I can't help but think this latest endorsement of Mitt Romney means that Paul Rahe might be right.
And yet he just wrote a piece headlined "Why I’m Voting for Mitt Romney" that lays out the case in detail. His prelude:
This is not a frivolous decision, nor is it an easy one. I grew up on the Upper West Side of New York, arguably the country’s nexus of liberalogy, where it wouldn’t have surprised me in the least as a child to discover that my parents, along with all the other attendees in some basement garret reminiscent of the French Resistance, had thrown eggs at Abbie Hoffman at a political get-together because he wasn’t liberal enough.
Voting for a president is based on a combination of factual and emotional perception. The tipping point was last week’s debate in Denver. Romney finally did what he should have done all along instead of his balky cha cha with the old white men of the conservative Republican wing: he acted as the moderate he is, for the first time running as himself, not against himself, embracing his record as governor of Massachusetts.
I have never seen a performance worse than Obama’s, distracted, his head dipped into the podium as if avoiding the smell of something rotten, acting above the very idea that a debate does provide a pivotal referendum on his first term as it has for all incumbent presidents, whipsawed by the legion of usual advisers telling him to play defense when his own intuition should have told him that he needed to go on the offensive as Romney slapped him around.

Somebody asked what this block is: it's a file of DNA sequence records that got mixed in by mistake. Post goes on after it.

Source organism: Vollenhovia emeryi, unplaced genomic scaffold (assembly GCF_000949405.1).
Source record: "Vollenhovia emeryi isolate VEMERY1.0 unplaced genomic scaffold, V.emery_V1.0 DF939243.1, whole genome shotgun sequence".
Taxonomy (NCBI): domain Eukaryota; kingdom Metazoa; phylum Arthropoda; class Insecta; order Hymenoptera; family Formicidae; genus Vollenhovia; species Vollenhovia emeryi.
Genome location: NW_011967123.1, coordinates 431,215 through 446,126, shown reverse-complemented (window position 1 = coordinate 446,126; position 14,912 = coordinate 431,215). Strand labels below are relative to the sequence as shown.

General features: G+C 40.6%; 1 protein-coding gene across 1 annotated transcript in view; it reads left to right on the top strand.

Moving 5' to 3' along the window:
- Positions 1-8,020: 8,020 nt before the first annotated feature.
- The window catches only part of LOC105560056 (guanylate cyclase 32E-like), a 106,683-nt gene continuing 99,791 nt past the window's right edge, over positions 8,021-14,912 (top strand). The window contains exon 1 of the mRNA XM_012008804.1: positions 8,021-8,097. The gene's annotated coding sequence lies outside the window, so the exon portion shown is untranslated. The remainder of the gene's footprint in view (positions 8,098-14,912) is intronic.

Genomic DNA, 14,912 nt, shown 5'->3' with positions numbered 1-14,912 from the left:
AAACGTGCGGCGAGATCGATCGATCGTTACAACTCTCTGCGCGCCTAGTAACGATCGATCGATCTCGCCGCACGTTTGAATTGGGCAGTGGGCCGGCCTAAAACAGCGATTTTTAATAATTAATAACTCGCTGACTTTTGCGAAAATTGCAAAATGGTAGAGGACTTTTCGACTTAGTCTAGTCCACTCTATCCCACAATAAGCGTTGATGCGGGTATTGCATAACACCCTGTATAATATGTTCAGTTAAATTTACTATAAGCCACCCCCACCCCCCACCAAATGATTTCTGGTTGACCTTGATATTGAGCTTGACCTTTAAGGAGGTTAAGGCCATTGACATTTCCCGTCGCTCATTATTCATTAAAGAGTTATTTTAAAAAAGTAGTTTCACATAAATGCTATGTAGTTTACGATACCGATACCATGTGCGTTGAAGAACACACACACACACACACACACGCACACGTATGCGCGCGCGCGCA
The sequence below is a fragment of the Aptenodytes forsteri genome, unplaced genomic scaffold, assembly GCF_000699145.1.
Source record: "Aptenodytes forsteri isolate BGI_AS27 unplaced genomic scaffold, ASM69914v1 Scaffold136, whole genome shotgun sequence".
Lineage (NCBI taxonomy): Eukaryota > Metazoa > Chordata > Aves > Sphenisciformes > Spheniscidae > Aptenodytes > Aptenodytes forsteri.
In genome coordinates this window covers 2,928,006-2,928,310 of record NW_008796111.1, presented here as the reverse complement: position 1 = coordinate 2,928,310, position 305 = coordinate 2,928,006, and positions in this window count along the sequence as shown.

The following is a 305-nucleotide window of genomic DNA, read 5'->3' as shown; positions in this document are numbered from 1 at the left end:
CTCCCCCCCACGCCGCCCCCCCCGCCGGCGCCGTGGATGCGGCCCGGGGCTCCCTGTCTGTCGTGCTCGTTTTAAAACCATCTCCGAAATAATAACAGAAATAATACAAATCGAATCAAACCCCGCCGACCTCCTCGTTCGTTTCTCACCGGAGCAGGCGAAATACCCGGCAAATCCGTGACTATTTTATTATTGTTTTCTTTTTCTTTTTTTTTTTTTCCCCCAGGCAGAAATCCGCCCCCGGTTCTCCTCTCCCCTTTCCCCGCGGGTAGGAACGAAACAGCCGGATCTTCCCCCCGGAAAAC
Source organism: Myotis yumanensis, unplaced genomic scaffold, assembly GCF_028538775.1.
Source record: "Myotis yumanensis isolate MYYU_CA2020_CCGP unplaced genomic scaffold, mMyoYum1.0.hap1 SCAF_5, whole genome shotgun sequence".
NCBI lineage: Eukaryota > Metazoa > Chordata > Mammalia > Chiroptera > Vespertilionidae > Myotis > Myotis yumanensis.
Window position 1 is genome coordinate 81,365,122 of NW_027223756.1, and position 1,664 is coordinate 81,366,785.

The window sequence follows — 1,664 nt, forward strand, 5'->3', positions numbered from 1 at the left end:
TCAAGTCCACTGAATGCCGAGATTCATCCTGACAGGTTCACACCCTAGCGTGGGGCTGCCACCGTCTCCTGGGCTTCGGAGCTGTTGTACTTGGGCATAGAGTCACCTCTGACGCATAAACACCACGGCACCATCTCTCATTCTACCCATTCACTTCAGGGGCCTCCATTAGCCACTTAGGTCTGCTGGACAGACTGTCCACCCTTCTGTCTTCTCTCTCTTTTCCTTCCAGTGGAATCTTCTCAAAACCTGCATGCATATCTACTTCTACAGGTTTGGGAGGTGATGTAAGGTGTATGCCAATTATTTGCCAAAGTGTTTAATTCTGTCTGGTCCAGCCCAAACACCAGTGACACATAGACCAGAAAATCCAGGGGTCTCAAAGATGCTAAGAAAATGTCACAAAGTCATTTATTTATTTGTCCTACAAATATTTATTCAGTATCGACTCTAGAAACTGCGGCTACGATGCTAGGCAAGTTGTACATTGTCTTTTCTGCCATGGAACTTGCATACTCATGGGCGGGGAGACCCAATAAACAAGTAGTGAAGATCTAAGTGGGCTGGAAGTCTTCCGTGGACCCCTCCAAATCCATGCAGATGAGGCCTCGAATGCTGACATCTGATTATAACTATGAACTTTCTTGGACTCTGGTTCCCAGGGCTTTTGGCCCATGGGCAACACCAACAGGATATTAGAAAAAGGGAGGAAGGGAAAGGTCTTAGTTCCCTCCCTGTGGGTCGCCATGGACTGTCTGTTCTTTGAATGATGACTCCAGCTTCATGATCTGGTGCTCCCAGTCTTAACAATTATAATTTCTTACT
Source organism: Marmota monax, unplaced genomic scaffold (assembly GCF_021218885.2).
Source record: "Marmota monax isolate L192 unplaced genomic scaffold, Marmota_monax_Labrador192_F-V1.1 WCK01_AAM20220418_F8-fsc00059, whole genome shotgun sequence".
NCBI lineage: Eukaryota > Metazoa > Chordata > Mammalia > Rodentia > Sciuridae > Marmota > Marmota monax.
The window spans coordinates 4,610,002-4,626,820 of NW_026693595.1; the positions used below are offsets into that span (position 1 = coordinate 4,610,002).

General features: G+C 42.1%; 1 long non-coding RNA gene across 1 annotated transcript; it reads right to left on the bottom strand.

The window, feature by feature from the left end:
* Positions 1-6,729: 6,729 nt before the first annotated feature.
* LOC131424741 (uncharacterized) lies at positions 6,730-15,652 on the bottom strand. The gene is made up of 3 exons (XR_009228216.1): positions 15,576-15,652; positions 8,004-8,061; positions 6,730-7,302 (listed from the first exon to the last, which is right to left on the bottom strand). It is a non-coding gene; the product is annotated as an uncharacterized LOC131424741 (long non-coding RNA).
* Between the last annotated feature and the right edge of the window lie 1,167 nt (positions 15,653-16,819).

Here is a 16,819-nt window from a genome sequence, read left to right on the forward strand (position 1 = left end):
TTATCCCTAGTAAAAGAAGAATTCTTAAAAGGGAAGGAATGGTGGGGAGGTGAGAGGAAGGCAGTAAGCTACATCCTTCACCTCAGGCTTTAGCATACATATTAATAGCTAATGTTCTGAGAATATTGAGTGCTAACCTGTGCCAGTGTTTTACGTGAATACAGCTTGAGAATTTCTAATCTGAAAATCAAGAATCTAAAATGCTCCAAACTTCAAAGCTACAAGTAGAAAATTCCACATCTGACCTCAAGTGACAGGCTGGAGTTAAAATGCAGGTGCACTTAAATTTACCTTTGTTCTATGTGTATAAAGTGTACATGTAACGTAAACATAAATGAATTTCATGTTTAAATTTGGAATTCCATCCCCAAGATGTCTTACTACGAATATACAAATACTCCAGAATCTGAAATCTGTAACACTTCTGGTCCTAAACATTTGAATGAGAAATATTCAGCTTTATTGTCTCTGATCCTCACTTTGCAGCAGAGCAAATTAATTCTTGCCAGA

But there was more than the entitlement of entitlement. He struck me as burnt out, tired of selling his message although he has always been terrible at selling his message when it veers from idealism into the practical.
By instinct I still cling to my Democrat roots. But I admit that as I get older, on the cusp of 58, I am moving more to the center or even tweaking right, or at least not tied to any ideology. Those making more than $250,000 should pay more taxes, and that does include me. But I also am tired of Obama’s constant demonization, of those he spits out as “millionaires and billionaires,” as pariahs. Romney’s comments at a fundraiser were stupid, but 47 percent of Americans do not pay federal income taxes. Yes, a majority are poor and seniors. But millions do not pay such taxes with incomes of more than $50,000, and whether it’s as little as $10, every American should contribute both as a patriotic obligation and skin in the game. This is our country, not our country club.
He gets into specifics, and mentions that he expects this message to cost him friends.
But I found it striking that the 47 percent message -- something that is supposed to be so devastating for Romney -- plays a part in a member of the cultural elite turning from Obama.
The whole thing is interesting. Probably few here at Ricochet -- whether libertarian, RINO, conservative or something else -- share much of Bissinger's politics. But many here are now part of the same coalition. Perhaps those polls will be shifting some more in coming days.